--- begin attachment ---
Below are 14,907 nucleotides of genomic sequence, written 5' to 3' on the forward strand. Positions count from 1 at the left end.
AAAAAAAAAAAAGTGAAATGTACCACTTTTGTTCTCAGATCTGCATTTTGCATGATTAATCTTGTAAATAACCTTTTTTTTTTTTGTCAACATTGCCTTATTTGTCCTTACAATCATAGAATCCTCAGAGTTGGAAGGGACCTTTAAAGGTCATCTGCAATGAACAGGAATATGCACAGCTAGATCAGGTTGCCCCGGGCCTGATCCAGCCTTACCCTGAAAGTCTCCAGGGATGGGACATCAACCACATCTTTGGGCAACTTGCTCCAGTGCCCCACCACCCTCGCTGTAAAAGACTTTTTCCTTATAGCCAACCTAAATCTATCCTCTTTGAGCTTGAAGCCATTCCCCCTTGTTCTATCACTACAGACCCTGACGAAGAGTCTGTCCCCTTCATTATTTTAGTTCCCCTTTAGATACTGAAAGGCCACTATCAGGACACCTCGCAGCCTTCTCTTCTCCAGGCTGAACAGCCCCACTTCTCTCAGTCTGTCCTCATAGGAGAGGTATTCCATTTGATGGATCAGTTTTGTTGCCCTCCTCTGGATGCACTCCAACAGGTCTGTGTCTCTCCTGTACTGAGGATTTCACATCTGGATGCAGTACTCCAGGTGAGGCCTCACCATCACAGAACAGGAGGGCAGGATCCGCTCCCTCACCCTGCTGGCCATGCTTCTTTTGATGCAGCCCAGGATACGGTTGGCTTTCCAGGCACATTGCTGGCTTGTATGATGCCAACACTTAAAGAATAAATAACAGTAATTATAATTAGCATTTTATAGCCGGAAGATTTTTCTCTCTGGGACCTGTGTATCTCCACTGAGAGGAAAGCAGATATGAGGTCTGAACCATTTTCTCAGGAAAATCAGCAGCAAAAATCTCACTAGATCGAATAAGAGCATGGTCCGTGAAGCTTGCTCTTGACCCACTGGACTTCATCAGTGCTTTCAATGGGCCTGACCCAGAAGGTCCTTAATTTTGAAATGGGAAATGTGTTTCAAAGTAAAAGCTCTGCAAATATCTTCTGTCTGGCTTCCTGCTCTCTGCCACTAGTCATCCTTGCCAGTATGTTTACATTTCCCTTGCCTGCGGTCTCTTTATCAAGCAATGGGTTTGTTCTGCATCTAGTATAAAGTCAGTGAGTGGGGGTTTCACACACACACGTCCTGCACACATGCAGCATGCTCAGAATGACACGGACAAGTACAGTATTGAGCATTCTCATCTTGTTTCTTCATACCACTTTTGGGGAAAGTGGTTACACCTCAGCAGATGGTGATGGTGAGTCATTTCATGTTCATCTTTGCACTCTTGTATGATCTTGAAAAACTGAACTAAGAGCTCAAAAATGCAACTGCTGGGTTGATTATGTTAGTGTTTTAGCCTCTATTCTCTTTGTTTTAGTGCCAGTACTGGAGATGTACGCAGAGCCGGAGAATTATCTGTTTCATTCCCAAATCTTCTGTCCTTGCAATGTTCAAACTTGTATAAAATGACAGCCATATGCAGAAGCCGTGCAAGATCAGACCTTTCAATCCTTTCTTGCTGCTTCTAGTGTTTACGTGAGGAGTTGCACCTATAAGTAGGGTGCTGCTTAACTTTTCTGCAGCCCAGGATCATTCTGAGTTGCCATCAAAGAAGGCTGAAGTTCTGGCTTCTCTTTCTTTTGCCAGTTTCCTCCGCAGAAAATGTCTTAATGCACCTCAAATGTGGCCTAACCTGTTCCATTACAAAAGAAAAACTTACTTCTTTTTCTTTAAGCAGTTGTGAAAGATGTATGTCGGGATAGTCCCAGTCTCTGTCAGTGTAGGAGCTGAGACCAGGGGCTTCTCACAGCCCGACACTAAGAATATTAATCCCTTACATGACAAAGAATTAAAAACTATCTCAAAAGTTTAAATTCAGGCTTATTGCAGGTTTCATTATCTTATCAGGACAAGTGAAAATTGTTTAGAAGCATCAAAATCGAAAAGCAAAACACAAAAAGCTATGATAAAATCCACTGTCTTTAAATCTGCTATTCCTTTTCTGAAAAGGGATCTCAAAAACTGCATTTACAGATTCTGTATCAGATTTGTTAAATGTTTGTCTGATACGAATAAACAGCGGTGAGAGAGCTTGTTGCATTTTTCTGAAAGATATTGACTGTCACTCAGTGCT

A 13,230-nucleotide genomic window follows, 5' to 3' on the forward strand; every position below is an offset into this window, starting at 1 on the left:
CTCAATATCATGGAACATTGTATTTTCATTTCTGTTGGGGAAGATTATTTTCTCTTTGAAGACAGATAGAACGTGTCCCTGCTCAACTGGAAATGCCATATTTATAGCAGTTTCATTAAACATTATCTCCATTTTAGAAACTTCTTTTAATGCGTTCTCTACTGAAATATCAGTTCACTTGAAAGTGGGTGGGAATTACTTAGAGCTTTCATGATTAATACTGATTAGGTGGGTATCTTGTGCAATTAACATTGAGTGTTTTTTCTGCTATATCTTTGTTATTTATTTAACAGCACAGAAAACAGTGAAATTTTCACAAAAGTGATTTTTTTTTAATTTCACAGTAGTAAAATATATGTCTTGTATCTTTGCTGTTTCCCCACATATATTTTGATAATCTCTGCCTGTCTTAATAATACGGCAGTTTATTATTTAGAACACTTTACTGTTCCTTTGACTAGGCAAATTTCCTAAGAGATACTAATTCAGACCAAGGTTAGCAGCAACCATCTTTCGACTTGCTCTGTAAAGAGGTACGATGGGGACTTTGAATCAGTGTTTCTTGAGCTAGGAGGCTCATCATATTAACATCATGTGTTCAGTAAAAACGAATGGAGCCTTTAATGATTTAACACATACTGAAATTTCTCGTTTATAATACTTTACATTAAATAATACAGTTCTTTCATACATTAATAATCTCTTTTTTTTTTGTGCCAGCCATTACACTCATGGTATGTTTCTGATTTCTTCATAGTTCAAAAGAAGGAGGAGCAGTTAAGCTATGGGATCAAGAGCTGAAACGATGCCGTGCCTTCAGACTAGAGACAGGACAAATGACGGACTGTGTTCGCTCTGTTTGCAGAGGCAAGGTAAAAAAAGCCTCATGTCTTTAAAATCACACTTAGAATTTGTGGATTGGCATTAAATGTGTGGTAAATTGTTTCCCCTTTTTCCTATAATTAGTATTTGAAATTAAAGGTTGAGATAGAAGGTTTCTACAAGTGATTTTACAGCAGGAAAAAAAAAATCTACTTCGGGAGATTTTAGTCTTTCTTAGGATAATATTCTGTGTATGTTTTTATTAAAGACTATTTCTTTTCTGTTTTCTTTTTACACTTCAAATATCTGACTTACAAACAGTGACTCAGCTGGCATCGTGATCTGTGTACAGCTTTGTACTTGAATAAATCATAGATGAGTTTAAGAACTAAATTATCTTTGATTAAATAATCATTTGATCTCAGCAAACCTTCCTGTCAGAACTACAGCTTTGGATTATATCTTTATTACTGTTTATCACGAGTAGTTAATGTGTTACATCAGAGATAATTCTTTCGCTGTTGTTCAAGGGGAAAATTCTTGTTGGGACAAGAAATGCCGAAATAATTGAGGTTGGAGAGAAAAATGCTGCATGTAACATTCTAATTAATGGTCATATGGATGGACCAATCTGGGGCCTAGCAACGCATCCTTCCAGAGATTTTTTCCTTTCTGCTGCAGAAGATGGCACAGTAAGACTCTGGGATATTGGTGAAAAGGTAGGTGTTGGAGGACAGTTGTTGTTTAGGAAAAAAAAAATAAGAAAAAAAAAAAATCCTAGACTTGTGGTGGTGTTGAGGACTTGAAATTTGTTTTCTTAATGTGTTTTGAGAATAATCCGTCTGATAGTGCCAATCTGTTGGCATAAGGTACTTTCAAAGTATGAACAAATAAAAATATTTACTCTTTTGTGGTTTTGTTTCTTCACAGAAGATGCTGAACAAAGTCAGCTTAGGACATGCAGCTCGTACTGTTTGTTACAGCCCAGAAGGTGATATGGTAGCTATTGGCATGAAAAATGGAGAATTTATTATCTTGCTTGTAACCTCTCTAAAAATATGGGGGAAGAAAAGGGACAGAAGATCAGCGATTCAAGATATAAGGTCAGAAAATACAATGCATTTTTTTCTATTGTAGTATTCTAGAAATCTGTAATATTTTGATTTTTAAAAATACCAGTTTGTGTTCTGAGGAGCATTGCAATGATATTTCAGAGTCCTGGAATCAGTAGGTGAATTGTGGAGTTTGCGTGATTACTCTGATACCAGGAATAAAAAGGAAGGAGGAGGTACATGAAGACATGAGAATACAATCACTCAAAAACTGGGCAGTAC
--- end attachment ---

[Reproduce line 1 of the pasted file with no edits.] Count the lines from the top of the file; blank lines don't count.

Below are 14,907 nucleotides of genomic sequence, written 5' to 3' on the forward strand. Positions count from 1 at the left end.